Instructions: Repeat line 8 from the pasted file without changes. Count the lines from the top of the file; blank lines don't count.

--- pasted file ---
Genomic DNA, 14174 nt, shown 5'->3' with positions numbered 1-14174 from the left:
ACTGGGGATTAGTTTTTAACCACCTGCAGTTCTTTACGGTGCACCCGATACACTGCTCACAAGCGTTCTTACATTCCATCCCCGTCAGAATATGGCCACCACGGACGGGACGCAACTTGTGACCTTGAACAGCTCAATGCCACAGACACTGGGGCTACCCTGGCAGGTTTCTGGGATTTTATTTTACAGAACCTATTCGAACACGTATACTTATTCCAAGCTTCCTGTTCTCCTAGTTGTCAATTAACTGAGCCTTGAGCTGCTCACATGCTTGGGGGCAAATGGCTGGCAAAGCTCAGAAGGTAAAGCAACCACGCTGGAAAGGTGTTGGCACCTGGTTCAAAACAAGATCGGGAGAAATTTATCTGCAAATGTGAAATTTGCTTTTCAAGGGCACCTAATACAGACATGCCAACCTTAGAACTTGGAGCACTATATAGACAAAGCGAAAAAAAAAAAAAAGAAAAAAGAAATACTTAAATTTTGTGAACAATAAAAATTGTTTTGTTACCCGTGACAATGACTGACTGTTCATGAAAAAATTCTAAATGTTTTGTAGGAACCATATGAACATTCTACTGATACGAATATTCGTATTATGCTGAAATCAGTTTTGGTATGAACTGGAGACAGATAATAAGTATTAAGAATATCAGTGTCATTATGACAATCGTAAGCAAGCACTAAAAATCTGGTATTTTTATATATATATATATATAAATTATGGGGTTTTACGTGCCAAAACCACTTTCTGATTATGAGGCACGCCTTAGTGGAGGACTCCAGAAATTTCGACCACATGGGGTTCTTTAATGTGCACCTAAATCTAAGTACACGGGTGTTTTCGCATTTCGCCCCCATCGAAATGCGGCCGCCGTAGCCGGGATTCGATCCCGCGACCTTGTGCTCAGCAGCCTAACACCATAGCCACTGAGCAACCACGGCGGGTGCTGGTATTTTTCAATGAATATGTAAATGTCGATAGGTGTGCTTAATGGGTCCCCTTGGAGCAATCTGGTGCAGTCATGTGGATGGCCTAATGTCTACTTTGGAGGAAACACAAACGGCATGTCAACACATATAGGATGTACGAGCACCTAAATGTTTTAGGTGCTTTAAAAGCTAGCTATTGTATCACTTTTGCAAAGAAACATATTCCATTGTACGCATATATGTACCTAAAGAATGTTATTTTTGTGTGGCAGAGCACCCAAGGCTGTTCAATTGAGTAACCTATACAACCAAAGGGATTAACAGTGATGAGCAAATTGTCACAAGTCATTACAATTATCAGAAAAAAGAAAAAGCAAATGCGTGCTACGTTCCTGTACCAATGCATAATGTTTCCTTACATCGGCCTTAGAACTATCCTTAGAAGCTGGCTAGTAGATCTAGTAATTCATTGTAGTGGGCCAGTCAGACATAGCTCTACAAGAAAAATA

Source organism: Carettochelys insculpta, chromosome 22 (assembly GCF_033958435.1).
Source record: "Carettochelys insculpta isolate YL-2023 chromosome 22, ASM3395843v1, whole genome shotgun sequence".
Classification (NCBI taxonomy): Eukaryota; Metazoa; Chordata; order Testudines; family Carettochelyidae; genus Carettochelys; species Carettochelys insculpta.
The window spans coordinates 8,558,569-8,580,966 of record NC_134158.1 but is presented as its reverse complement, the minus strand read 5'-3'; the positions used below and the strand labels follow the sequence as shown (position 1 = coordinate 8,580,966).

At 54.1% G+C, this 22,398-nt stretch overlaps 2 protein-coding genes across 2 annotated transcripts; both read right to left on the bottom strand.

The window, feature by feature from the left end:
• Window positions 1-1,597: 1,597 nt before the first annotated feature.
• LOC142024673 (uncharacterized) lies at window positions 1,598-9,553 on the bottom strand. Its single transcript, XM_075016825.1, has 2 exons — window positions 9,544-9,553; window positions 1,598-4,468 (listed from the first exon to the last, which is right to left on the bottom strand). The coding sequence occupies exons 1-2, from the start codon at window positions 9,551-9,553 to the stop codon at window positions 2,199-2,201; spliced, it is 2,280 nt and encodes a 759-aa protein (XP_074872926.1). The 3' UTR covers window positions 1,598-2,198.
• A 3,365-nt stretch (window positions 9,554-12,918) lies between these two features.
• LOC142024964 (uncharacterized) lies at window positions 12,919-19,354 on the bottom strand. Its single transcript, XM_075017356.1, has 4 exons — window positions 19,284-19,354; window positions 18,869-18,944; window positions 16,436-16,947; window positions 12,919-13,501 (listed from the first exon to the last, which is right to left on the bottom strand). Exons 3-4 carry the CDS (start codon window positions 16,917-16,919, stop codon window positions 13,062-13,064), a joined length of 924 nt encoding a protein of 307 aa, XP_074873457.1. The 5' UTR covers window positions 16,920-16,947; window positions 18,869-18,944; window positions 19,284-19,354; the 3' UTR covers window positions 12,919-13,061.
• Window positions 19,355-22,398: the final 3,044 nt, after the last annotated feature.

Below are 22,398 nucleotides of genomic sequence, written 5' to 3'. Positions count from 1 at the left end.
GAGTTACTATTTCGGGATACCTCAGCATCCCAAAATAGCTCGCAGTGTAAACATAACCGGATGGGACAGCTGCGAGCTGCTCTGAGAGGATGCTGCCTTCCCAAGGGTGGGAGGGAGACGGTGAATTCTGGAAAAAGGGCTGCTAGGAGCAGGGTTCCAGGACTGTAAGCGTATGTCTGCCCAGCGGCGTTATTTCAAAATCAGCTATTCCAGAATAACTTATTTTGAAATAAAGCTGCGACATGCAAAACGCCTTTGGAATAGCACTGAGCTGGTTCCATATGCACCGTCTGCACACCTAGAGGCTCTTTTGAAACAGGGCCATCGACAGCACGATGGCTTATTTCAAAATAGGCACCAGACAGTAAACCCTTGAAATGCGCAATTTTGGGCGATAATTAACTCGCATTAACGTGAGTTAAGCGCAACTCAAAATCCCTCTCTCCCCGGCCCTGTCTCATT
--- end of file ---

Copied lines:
The window, feature by feature from the left end: